In Sweden there are about 140 different species of fish, of which the Royal National City Park has around 40. Many of the watercourses are eutrophied, which has caused them to clog up. Trees and bushes which shade the water can be planted in order to reduce this overgrowth and protect the fish, but the most important action is to stop further pollution and eutrophication of the water.
The introduction of new species of fish, especially in previously fish-free water, can have far-reaching consequences for the natural environment. The introduction of carp has had detrimental effects on bird life in the smaller watercourses such as Isbladskärret and Lappskärret. For sport fishing, Stockholms Ström is a good place to fish and amateur anglers are often to be seen at Norrbro and elsewhere.
The photo shows a stone loach, Barbatula barbatula, one of Sweden’s less common species of fish which can be found in the Royal National City Park. One of its few haunts in Svealand is Igelbäcken, which runs through Uriksdal. The stone loach is a small fish that is nocturnal and seeks shelter under stones and roots in slow-moving waters. It is believed to have come to Sweden from Germany in the 18th century when king Fredrik I introduced the relatively similar weather loach (Misgurnus fossilis). Some stone loach may have been included and have survived, whereas the weather loach no longer exists in Swedish waters.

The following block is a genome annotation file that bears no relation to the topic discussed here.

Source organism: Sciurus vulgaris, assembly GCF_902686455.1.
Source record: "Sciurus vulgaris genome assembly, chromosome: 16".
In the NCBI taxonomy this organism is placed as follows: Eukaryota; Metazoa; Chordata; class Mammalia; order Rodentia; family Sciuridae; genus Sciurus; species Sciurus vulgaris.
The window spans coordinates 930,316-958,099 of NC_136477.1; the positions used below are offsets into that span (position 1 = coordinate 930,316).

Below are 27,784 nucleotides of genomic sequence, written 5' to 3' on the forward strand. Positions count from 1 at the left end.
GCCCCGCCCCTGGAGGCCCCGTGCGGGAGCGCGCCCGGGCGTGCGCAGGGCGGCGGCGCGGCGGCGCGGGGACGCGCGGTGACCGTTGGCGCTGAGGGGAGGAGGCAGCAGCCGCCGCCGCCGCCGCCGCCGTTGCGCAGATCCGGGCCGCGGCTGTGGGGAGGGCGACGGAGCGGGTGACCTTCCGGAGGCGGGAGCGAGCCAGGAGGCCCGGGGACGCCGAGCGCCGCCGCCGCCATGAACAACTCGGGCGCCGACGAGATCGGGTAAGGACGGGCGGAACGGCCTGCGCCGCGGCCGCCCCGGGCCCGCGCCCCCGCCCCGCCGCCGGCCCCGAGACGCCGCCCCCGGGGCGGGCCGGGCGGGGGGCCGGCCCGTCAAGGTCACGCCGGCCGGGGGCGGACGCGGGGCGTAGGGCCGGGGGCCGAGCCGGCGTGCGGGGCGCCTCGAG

So far the conservation measures which have been undertaken in Igelbäcken by adding sand and gravel have had a positive effect on the stone loach, which can now be found throughout Igelbäcken from its estuary in Edsviken up to the Järfälla municipal border.